|US3307400 *||Aug 27, 1964||Mar 7, 1967||Le Roy Gene||Sight glass for reaction vessels|
|US3380303 *||Oct 22, 1965||Apr 30, 1968||Le Roy Gene||Sight glass for reaction vessels|
|US3438540 *||Oct 22, 1965||Apr 15, 1969||Roy Gene Le||Sight glass for reaction vessels|
|US3782809 *||Feb 23, 1972||Jan 1, 1974||Cyclops Ind Inc||Sight glass assembly|
|US3922999 *||Nov 2, 1973||Dec 2, 1975||Meginnis Charles E||Sight glass with wear indicating device|
|US3942881 *||Nov 12, 1974||Mar 9, 1976||Meginnis Charles E||Sight glass assembly|
|US3951301 *||Nov 8, 1974||Apr 20, 1976||Meginnis Charles E||Sight glass assembly|
|US4014214 *||Jan 19, 1976||Mar 29, 1977||Jerguson Gaga And Valve Company||Liquid level indicator|
|US4182179 *||Feb 14, 1978||Jan 8, 1980||Meginnis Charles E||Sight glass assembly|
|Citing Patent||Filing date||Publication date||Applicant||Title|
|US4468095 *||Mar 2, 1982||Aug 28, 1984||Pressure Products Company, Inc.||Sight glass assembly|
|US4809862 *||Mar 13, 1987||Mar 7, 1989||Canty Thomas M||Fuseview laminate safety sight glass|
|US4888990 *||May 2, 1988||Dec 26, 1989||Gala Industries, Inc.||Sight glass apparatus|
|US5048942 *||Oct 17, 1988||Sep 17, 1991||Hamamatsu Photonics Kabushiki Kaisha||Optical element with reduced reflectance|
|US5065842 *||Aug 18, 1989||Nov 19, 1991||Ncr Corporation||Removable window carrier for mounting in a scanner checkout counter|
|US5210658 *||Feb 18, 1992||May 11, 1993||Pressure Products Company, Inc.||Sight glass assembly|
|US5735168 *||Apr 23, 1996||Apr 7, 1998||Harrison; Jack||Animal feeder sight glass device|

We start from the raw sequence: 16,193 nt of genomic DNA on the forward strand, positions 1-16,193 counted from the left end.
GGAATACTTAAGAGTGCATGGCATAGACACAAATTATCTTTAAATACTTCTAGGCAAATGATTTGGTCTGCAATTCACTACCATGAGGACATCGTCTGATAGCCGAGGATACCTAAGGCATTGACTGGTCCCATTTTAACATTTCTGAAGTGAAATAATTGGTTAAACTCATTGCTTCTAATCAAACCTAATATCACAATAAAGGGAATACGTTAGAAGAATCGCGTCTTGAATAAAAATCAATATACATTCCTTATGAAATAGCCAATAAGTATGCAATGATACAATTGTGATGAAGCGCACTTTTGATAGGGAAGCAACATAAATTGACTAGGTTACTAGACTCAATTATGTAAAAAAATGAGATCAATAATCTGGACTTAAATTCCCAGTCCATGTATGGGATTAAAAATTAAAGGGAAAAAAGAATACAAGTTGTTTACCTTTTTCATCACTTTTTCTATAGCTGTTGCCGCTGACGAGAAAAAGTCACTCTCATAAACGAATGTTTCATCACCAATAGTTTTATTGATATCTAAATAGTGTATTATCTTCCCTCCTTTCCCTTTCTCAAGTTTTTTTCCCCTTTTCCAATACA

|US5793522 *||Feb 16, 1996||Aug 11, 1998||Comet||Observation window for checking the temperature of objects|
|US7224475||Apr 29, 2004||May 29, 2007||Battelle Energy Alliance, Llc||Methods and apparatus for measurement of a dimensional characteristic and methods of predictive modeling related thereto|
|US7284604||Apr 18, 2007||Oct 23, 2007||Battelle Energy Alliance, Llc||Methods for measurement of a dimensional characteristic and methods of predictive modeling related thereto|
|US20060146345 *||Apr 29, 2004||Jul 6, 2006||Robertson Eric P||Methods and apparatus for measurement of a dimensional characteristic and methods of predictive modeling related thereto|
|US20070193742 *||Apr 18, 2007||Aug 23, 2007||Robertson Eric P||Methods for measurement of a dimensional characteristic and methods of predictive modeling related thereto|
|US20150219484 *||Feb 2, 2015||Aug 6, 2015||Joseph Dehner||Sight glass assembly|
|DE10020569B4 *||Apr 27, 2000||Nov 20, 2014||Ephy-Mess Gesellschaft für Elektro-Physikalische Meßgeräte mbH||Ölstandsauge|
|U.S. Classification||359/894, 359/819, 73/328|
|International Classification||F16L55/00, B01J3/00, G02B7/00|
|Cooperative Classification||G02B7/00, B01J3/004, F16L55/00, G02B7/007|
|European Classification||G02B7/00S, G02B7/00, F16L55/00, B01J3/00D|
|Apr 19, 1983||CC||Certificate of correction|
|Apr 20, 1987||AS||Assignment|
Owner name: JGV ACQUISITION CORP., 15901 INDUSTRIAL PARKWAY, C
Free format text: ASSIGNMENT OF ASSIGNORS INTEREST.;ASSIGNOR:WHITE CONSOLIDATED INDUSTRIES, INC., A DE. CORP.;REEL/FRAME:004698/0239
Effective date: 19861204
Owner name: JERGUSON GAGE & VALVE COMPANY
Free format text: CHANGE OF NAME;ASSIGNOR:J.G.V. ACQUISITION CORP.;REEL/FRAME:004698/0241
Effective date: 19861204
Owner name: JGV ACQUISITION CORP., A DE. CORP.,OHIO
Free format text: ASSIGNMENT OF ASSIGNORS INTEREST;ASSIGNOR:WHITE CONSOLIDATED INDUSTRIES, INC., A DE. CORP.;REEL/FRAME:004698/0239
Effective date: 19861204
Owner name: JERGUSON GAGE & VALVE COMPANY,STATELESS
Free format text: CHANGE OF NAME;ASSIGNOR:J.G.V. ACQUISITION CORP.;REEL/FRAME:004698/0241
Effective date: 19861204